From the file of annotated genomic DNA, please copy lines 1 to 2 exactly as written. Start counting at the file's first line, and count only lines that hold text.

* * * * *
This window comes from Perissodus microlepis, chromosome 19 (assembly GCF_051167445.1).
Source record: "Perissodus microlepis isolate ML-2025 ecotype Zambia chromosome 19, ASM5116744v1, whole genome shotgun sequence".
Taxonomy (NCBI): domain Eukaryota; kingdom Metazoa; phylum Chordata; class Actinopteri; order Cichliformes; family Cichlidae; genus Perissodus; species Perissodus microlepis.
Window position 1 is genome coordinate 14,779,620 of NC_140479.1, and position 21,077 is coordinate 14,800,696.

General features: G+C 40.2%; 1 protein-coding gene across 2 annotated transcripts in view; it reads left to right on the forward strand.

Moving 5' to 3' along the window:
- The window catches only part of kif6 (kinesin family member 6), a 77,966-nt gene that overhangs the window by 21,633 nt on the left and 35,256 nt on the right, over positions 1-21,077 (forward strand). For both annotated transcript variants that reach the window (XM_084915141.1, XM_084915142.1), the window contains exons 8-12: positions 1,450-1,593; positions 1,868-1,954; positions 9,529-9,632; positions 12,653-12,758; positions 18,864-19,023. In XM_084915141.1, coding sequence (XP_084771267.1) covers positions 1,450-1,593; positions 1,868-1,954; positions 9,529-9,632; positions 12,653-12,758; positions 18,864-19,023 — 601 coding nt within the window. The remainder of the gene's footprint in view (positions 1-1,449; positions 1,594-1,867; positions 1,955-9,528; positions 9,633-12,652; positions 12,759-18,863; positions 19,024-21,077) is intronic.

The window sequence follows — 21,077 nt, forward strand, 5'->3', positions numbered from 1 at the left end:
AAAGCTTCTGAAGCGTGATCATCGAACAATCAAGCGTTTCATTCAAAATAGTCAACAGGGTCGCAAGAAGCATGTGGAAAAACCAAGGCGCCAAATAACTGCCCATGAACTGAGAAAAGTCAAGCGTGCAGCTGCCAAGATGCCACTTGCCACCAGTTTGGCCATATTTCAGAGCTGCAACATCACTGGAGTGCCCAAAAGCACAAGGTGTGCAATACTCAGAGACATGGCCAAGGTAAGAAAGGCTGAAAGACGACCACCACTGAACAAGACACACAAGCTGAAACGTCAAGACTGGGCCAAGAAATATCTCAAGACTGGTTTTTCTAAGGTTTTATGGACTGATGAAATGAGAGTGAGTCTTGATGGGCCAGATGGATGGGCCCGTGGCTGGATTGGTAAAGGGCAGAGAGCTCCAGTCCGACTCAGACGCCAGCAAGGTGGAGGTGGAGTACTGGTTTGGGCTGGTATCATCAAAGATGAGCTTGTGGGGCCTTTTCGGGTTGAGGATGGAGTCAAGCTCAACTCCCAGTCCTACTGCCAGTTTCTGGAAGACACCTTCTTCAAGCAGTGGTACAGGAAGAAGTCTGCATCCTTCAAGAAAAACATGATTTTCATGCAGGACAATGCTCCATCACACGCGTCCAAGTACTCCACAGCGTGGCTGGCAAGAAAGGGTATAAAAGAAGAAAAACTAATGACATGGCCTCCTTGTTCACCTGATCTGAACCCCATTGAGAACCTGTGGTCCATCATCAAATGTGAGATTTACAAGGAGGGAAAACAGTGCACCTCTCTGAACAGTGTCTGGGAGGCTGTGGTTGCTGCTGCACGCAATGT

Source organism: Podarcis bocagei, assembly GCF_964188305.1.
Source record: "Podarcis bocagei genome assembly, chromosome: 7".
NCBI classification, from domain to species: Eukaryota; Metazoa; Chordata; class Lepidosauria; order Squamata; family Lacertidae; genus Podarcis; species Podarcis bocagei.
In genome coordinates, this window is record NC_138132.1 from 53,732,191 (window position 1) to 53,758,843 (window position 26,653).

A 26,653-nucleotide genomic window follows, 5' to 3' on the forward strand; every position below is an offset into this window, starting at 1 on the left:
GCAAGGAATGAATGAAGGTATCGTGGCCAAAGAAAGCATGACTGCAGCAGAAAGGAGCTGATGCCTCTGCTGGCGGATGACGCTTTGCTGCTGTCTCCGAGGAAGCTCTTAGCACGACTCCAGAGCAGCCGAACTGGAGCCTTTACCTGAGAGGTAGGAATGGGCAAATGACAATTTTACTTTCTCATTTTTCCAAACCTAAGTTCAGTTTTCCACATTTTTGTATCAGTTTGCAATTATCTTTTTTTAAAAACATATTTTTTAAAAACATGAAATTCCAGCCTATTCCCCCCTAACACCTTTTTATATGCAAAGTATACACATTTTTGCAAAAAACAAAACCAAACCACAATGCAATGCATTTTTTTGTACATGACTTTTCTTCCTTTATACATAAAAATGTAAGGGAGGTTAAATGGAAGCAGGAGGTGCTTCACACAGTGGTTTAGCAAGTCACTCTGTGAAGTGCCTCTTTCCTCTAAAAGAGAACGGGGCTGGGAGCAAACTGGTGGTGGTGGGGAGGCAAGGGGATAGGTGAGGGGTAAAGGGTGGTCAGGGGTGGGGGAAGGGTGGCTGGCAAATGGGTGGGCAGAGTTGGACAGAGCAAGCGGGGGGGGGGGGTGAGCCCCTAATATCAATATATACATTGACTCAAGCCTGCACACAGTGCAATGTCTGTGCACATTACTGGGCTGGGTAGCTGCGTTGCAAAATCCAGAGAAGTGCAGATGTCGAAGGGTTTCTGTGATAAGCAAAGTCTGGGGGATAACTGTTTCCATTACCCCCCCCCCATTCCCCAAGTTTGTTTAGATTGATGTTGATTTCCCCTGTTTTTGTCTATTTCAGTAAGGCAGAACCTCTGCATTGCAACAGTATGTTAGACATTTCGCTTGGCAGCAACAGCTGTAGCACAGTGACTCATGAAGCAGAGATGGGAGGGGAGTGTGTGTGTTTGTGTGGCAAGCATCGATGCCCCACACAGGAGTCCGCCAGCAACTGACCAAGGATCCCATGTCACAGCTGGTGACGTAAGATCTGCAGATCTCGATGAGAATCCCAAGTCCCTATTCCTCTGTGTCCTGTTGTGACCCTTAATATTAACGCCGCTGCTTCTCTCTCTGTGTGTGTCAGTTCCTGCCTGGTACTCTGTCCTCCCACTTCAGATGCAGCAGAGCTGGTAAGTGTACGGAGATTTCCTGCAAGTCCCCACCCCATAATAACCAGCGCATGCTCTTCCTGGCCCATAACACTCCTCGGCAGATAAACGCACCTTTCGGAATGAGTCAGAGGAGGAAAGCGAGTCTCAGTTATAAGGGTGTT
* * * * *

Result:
This window comes from Perissodus microlepis, chromosome 19 (assembly GCF_051167445.1).
Source record: "Perissodus microlepis isolate ML-2025 ecotype Zambia chromosome 19, ASM5116744v1, whole genome shotgun sequence".